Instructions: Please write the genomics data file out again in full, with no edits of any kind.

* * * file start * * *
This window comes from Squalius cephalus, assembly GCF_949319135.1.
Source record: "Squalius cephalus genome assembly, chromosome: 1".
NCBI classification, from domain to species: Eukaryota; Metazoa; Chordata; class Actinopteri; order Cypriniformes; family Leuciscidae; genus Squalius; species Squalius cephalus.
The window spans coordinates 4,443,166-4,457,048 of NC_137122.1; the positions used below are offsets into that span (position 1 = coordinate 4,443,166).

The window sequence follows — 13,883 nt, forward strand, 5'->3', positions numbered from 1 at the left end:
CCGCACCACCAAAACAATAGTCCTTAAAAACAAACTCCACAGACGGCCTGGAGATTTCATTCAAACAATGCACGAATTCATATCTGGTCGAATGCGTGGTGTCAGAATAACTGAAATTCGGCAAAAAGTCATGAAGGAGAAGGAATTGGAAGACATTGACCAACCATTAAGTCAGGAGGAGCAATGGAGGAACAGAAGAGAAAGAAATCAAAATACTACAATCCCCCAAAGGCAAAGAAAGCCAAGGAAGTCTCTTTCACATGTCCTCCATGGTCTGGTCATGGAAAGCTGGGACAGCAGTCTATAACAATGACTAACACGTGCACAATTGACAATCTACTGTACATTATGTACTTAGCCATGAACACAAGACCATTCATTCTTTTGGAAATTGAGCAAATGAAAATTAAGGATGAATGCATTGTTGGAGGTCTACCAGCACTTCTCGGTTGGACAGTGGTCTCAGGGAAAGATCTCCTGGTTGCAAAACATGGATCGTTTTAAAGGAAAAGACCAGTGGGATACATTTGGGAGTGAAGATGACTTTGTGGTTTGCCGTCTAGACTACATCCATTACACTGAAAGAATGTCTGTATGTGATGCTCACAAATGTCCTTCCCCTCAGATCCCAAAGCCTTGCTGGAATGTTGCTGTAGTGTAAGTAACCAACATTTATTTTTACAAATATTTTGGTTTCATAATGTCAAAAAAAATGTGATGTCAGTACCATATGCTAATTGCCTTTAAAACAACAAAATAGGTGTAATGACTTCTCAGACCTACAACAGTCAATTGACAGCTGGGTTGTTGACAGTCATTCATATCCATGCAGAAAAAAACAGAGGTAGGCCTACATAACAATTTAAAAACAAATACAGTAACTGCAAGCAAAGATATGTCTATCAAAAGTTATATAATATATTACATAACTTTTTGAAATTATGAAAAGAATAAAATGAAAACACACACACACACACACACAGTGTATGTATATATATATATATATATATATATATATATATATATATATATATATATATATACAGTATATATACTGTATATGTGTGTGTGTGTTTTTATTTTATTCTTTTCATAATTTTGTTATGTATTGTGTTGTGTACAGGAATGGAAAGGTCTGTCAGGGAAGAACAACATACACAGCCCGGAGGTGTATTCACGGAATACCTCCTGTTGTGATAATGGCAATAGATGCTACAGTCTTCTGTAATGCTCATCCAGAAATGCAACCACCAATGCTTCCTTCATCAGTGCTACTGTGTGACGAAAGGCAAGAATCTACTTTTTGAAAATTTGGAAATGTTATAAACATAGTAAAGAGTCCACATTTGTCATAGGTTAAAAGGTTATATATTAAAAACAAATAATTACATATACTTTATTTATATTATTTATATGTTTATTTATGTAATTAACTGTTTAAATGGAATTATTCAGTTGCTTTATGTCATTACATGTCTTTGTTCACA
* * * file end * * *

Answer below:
This window comes from Squalius cephalus, assembly GCF_949319135.1.
Source record: "Squalius cephalus genome assembly, chromosome: 1".
NCBI classification, from domain to species: Eukaryota; Metazoa; Chordata; class Actinopteri; order Cypriniformes; family Leuciscidae; genus Squalius; species Squalius cephalus.
The window spans coordinates 4,443,166-4,457,048 of NC_137122.1; the positions used below are offsets into that span (position 1 = coordinate 4,443,166).

The window sequence follows — 13,883 nt, forward strand, 5'->3', positions numbered from 1 at the left end:
CCGCACCACCAAAACAATAGTCCTTAAAAACAAACTCCACAGACGGCCTGGAGATTTCATTCAAACAATGCACGAATTCATATCTGGTCGAATGCGTGGTGTCAGAATAACTGAAATTCGGCAAAAAGTCATGAAGGAGAAGGAATTGGAAGACATTGACCAACCATTAAGTCAGGAGGAGCAATGGAGGAACAGAAGAGAAAGAAATCAAAATACTACAATCCCCCAAAGGCAAAGAAAGCCAAGGAAGTCTCTTTCACATGTCCTCCATGGTCTGGTCATGGAAAGCTGGGACAGCAGTCTATAACAATGACTAACACGTGCACAATTGACAATCTACTGTACATTATGTACTTAGCCATGAACACAAGACCATTCATTCTTTTGGAAATTGAGCAAATGAAAATTAAGGATGAATGCATTGTTGGAGGTCTACCAGCACTTCTCGGTTGGACAGTGGTCTCAGGGAAAGATCTCCTGGTTGCAAAACATGGATCGTTTTAAAGGAAAAGACCAGTGGGATACATTTGGGAGTGAAGATGACTTTGTGGTTTGCCGTCTAGACTACATCCATTACACTGAAAGAATGTCTGTATGTGATGCTCACAAATGTCCTTCCCCTCAGATCCCAAAGCCTTGCTGGAATGTTGCTGTAGTGTAAGTAACCAACATTTATTTTTACAAATATTTTGGTTTCATAATGTCAAAAAAAATGTGATGTCAGTACCATATGCTAATTGCCTTTAAAACAACAAAATAGGTGTAATGACTTCTCAGACCTACAACAGTCAATTGACAGCTGGGTTGTTGACAGTCATTCATATCCATGCAGAAAAAAACAGAGGTAGGCCTACATAACAATTTAAAAACAAATACAGTAACTGCAAGCAAAGATATGTCTATCAAAAGTTATATAATATATTACATAACTTTTTGAAATTATGAAAAGAATAAAATGAAAACACACACACACACACACACAGTGTATGTATATATATATATATATATATATATATATATATATATATATATATATATATATACAGTATATATACTGTATATGTGTGTGTGTGTTTTTATTTTATTCTTTTCATAATTTTGTTATGTATTGTGTTGTGTACAGGAATGGAAAGGTCTGTCAGGGAAGAACAACATACACAGCCCGGAGGTGTATTCACGGAATACCTCCTGTTGTGATAATGGCAATAGATGCTACAGTCTTCTGTAATGCTCATCCAGAAATGCAACCACCAATGCTTCCTTCATCAGTGCTACTGTGTGACGAAAGGCAAGAATCTACTTTTTGAAAATTTGGAAATGTTATAAACATAGTAAAGAGTCCACATTTGTCATAGGTTAAAAGGTTATATATTAAAAACAAATAATTACATATACTTTATTTATATTATTTATATGTTTATTTATGTAATTAACTGTTTAAATGGAATTATTCAGTTGCTTTATGTCATTACATGTCTTTGTTCACA